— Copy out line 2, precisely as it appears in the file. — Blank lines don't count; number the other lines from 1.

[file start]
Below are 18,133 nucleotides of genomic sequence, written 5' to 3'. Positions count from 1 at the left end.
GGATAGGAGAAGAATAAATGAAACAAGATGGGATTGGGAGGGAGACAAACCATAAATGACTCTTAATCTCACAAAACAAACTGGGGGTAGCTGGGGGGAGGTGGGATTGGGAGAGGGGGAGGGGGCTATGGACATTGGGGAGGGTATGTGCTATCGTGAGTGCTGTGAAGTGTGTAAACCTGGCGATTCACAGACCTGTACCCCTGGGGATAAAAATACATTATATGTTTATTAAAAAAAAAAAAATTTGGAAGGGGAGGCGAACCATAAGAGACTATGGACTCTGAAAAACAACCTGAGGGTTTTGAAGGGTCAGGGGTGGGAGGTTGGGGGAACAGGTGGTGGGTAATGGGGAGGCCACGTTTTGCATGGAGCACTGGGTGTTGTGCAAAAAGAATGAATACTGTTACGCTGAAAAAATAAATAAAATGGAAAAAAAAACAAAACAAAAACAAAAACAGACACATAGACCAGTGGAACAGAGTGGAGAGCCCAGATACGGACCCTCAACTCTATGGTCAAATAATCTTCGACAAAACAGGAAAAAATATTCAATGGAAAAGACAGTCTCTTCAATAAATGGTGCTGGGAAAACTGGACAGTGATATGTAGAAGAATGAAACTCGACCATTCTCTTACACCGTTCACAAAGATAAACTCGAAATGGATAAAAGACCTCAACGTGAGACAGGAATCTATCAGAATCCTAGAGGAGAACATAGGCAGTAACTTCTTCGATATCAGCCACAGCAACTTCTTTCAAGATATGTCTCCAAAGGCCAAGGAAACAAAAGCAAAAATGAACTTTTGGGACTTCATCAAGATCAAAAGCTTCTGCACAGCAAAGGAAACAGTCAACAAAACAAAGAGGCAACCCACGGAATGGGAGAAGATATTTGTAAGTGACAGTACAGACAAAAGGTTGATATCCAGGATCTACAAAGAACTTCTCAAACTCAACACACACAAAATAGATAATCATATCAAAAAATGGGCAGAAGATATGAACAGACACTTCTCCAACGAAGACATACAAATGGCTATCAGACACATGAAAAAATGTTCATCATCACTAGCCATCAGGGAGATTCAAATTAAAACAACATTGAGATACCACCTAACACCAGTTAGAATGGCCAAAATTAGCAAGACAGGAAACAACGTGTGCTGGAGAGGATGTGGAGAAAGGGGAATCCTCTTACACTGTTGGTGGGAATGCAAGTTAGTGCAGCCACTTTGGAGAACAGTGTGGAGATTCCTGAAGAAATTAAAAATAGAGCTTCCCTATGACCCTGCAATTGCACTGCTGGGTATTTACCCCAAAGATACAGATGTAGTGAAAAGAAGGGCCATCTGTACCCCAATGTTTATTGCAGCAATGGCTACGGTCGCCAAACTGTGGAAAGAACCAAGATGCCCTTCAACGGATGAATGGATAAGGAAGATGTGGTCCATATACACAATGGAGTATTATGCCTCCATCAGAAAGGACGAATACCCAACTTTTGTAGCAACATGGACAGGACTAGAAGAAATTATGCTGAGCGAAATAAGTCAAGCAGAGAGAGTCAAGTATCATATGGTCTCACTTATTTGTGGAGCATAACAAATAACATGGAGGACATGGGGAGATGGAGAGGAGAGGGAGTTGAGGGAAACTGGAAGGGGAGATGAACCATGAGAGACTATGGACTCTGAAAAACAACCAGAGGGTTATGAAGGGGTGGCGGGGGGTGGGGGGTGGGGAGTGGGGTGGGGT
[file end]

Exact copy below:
GGATAGGAGAAGAATAAATGAAACAAGATGGGATTGGGAGGGAGACAAACCATAAATGACTCTTAATCTCACAAAACAAACTGGGGGTAGCTGGGGGGAGGTGGGATTGGGAGAGGGGGAGGGGGCTATGGACATTGGGGAGGGTATGTGCTATCGTGAGTGCTGTGAAGTGTGTAAACCTGGCGATTCACAGACCTGTACCCCTGGGGATAAAAATACATTATATGTTTATTAAAAAAAAAAAAATTTGGAAGGGGAGGCGAACCATAAGAGACTATGGACTCTGAAAAACAACCTGAGGGTTTTGAAGGGTCAGGGGTGGGAGGTTGGGGGAACAGGTGGTGGGTAATGGGGAGGCCACGTTTTGCATGGAGCACTGGGTGTTGTGCAAAAAGAATGAATACTGTTACGCTGAAAAAATAAATAAAATGGAAAAAAAAACAAAACAAAAACAAAAACAGACACATAGACCAGTGGAACAGAGTGGAGAGCCCAGATACGGACCCTCAACTCTATGGTCAAATAATCTTCGACAAAACAGGAAAAAATATTCAATGGAAAAGACAGTCTCTTCAATAAATGGTGCTGGGAAAACTGGACAGTGATATGTAGAAGAATGAAACTCGACCATTCTCTTACACCGTTCACAAAGATAAACTCGAAATGGATAAAAGACCTCAACGTGAGACAGGAATCTATCAGAATCCTAGAGGAGAACATAGGCAGTAACTTCTTCGATATCAGCCACAGCAACTTCTTTCAAGATATGTCTCCAAAGGCCAAGGAAACAAAAGCAAAAATGAACTTTTGGGACTTCATCAAGATCAAAAGCTTCTGCACAGCAAAGGAAACAGTCAACAAAACAAAGAGGCAACCCACGGAATGGGAGAAGATATTTGTAAGTGACAGTACAGACAAAAGGTTGATATCCAGGATCTACAAAGAACTTCTCAAACTCAACACACACAAAATAGATAATCATATCAAAAAATGGGCAGAAGATATGAACAGACACTTCTCCAACGAAGACATACAAATGGCTATCAGACACATGAAAAAATGTTCATCATCACTAGCCATCAGGGAGATTCAAATTAAAACAACATTGAGATACCACCTAACACCAGTTAGAATGGCCAAAATTAGCAAGACAGGAAACAACGTGTGCTGGAGAGGATGTGGAGAAAGGGGAATCCTCTTACACTGTTGGTGGGAATGCAAGTTAGTGCAGCCACTTTGGAGAACAGTGTGGAGATTCCTGAAGAAATTAAAAATAGAGCTTCCCTATGACCCTGCAATTGCACTGCTGGGTATTTACCCCAAAGATACAGATGTAGTGAAAAGAAGGGCCATCTGTACCCCAATGTTTATTGCAGCAATGGCTACGGTCGCCAAACTGTGGAAAGAACCAAGATGCCCTTCAACGGATGAATGGATAAGGAAGATGTGGTCCATATACACAATGGAGTATTATGCCTCCATCAGAAAGGACGAATACCCAACTTTTGTAGCAACATGGACAGGACTAGAAGAAATTATGCTGAGCGAAATAAGTCAAGCAGAGAGAGTCAAGTATCATATGGTCTCACTTATTTGTGGAGCATAACAAATAACATGGAGGACATGGGGAGATGGAGAGGAGAGGGAGTTGAGGGAAACTGGAAGGGGAGATGAACCATGAGAGACTATGGACTCTGAAAAACAACCAGAGGGTTATGAAGGGGTGGCGGGGGGTGGGGGGTGGGGAGTGGGGTGGGGT